[Soc.] To be sure, friend: who would have paid a large sum for the privilege of talking to him, if he had really persuaded his visitors that neither a prophet nor any other man was better able to judge what will be and seem to be in the future than every one could for himself?
[Theod.] Who indeed?
[Soc.] And legislation and expediency are all concerned with the future; and every one will admit that states, in passing laws, must often fail of their highest interests?
[Theod.] Quite true.
[Soc.] Then we may fairly argue against your master, that he must admit one man to be wiser than another, and that the wiser is a measure: but I, who know nothing, am not at all obliged to accept the honour which the advocate of Protagoras was just now forcing upon me, whether I would or not, of being a measure of anything.
[Theod.] That is the best refutation of him, Socrates; although he is also caught when he ascribes truth to the opinions of others, who give the lie direct to his own opinion.
[Soc.] There are many ways, Theodorus, in which the doctrine that every opinion of: every man is true may be refuted; but there is more difficulty, in proving that states of feeling, which are present to a man, and out of which arise sensations and opinions in accordance with them, are also untrue. And very likely I have been talking nonsense about them; for they may be unassailable, and those who say that there is clear evidence of them, and that they are matters of knowledge, may probably be right; in which case our friend Theaetetus was not so far from the mark when he identified perception and knowledge. And therefore let us draw nearer, as the advocate of Protagoras desires; and the truth of the universal flux a ring: is the theory sound or not? at any rate, no small war is raging about it, and there are combination not a few.
[Theod.] No small, war, indeed, for in most the sect makes rapid strides, the disciples of Heracleitus are most energetic. upholders of the doctrine.
[Soc.] Then we are the more bound, my dear Theodorus, to examine the question from the foundation as it is set forth by themselves.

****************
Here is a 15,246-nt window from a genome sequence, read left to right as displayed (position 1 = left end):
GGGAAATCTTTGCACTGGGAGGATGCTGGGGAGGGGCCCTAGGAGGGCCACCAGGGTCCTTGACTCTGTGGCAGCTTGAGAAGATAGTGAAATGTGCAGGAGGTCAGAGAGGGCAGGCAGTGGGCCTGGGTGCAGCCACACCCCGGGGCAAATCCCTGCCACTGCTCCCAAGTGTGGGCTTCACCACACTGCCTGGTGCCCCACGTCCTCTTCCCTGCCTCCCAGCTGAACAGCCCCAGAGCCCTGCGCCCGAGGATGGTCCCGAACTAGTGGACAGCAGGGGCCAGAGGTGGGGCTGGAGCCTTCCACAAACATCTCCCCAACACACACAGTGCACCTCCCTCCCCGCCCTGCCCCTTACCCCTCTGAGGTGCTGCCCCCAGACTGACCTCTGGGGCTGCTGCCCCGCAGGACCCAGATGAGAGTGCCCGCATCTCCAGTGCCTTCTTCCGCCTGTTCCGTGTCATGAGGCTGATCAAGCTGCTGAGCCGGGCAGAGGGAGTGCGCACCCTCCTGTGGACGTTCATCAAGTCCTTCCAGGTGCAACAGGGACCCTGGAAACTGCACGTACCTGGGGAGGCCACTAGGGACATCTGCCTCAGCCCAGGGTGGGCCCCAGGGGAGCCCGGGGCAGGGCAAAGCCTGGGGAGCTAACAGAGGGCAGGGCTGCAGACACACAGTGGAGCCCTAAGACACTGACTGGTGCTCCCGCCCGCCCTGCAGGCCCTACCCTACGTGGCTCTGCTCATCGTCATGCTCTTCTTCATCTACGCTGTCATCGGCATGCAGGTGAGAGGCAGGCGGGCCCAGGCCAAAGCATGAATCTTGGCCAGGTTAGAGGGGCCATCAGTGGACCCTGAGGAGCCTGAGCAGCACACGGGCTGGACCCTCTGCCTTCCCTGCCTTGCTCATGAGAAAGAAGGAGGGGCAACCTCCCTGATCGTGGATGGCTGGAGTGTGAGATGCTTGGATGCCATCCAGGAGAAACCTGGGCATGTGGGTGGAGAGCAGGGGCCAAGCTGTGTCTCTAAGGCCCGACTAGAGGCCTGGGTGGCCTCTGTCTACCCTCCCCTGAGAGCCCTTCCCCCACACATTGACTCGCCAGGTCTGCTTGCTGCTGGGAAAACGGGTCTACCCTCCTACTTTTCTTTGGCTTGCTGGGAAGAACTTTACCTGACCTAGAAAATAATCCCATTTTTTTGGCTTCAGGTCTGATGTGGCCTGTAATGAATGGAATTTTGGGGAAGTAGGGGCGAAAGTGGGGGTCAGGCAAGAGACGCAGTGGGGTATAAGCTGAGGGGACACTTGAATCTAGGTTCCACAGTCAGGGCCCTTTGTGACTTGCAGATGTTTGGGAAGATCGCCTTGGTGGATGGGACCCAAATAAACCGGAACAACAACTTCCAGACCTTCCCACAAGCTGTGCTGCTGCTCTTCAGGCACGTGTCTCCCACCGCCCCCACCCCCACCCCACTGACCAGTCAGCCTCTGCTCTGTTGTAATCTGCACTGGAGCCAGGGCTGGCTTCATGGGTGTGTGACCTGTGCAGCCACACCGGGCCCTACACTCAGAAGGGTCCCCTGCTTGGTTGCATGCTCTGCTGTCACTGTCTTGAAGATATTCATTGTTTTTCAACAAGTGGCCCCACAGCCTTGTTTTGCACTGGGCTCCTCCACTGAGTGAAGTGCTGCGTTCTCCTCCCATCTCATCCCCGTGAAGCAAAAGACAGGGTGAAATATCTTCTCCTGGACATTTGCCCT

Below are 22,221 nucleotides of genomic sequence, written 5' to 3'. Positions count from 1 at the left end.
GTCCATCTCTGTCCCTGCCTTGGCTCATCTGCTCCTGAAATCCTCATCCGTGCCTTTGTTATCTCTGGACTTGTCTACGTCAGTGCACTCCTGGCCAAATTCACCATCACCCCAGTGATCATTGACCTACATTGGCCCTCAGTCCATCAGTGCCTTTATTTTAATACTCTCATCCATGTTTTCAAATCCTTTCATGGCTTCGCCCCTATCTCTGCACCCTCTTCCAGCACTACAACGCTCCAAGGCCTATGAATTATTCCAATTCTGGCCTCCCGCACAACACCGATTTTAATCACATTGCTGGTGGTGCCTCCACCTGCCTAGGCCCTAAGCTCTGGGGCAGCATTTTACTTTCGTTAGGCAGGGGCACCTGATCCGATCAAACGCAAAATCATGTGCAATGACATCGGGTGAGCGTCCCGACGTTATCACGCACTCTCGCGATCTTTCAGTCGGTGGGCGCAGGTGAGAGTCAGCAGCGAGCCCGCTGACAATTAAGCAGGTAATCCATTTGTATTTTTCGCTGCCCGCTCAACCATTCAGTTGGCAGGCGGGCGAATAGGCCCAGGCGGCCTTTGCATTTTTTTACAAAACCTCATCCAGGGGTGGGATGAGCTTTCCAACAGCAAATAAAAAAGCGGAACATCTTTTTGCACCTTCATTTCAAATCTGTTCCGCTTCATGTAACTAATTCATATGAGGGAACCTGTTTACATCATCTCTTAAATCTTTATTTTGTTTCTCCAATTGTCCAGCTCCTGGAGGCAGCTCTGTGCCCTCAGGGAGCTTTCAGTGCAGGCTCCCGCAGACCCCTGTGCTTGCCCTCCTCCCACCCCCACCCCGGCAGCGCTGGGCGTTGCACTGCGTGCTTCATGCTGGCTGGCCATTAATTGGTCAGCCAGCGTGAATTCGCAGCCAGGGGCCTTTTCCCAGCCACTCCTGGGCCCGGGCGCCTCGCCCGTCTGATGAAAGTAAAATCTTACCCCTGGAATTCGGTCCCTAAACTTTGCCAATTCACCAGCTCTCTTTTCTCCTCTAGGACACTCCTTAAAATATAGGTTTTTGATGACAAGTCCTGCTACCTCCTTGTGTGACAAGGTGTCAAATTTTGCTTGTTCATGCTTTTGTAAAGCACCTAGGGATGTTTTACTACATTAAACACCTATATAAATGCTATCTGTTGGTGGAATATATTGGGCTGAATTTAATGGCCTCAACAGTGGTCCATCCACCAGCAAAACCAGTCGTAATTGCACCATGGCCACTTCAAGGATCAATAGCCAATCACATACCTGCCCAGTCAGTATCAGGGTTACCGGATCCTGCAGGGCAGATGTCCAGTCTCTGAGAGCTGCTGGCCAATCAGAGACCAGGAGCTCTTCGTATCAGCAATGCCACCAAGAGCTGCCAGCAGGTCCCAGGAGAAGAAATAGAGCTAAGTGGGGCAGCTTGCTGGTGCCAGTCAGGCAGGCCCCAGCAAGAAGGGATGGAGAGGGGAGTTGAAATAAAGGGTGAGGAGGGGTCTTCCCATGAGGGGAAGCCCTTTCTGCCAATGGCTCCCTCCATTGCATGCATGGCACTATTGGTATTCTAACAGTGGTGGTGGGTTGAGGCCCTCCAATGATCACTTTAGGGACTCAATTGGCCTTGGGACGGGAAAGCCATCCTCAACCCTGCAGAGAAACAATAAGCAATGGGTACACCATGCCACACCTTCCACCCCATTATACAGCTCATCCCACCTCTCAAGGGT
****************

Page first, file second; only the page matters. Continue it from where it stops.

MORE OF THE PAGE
[Theod.] Certainly we are. About these speculations of Heracleitus, which, as you say, are as old as Homer, or even older still, the Ephesians themselves, who profess to know them, are downright mad, and you cannot talk with them on the subject. For, in accordance with their text-books, they are always in motion; but as for dwelling upon an argument or a question, and quietly asking and answering in turn, they can no more do so than they can fly; or rather, the determination of these fellows not to have a particle of rest in them is more than the utmost powers of negation can express. If you ask any of them a question, he will produce, as from a quiver, sayings brief and dark, and shoot them at you; and if you inquire the reason of what he has said, you will be hit by some other newfangled word, and will make no way with any of them, nor they with one another; their great care is, not to allow of any settled principle either in their arguments or in their minds, conceiving, as I imagine, that any such principle would be stationary; for they are at war with the stationary, and do what they can to drive it out everywhere.
[Soc.] I suppose, Theodorus, that you have only seen them when they were fighting, and have never stayed with them in time of peace, for they are no friends of yours; and their peace doctrines are only communicated by them at leisure, as I imagine, to those disciples of theirs whom they want to make like themselves.
[Theod.] Disciples! my good sir, they have none; men of their sort are not one another’s disciples, but they grow up at their own sweet will, and get their inspiration anywhere, each of them saying of his neighbour that he knows nothing. Fro these men, then, as I was going to remark, you will never get a reason, whether with their will or without their will; we must take the question out of their hands, and make the analysis ourselves, as if we were doing geometrical problem.